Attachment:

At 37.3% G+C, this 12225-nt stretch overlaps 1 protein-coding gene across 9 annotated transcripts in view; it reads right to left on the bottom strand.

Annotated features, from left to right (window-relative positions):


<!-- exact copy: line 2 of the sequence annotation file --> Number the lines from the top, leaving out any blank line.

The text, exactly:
Annotated features, from left to right (window-relative positions):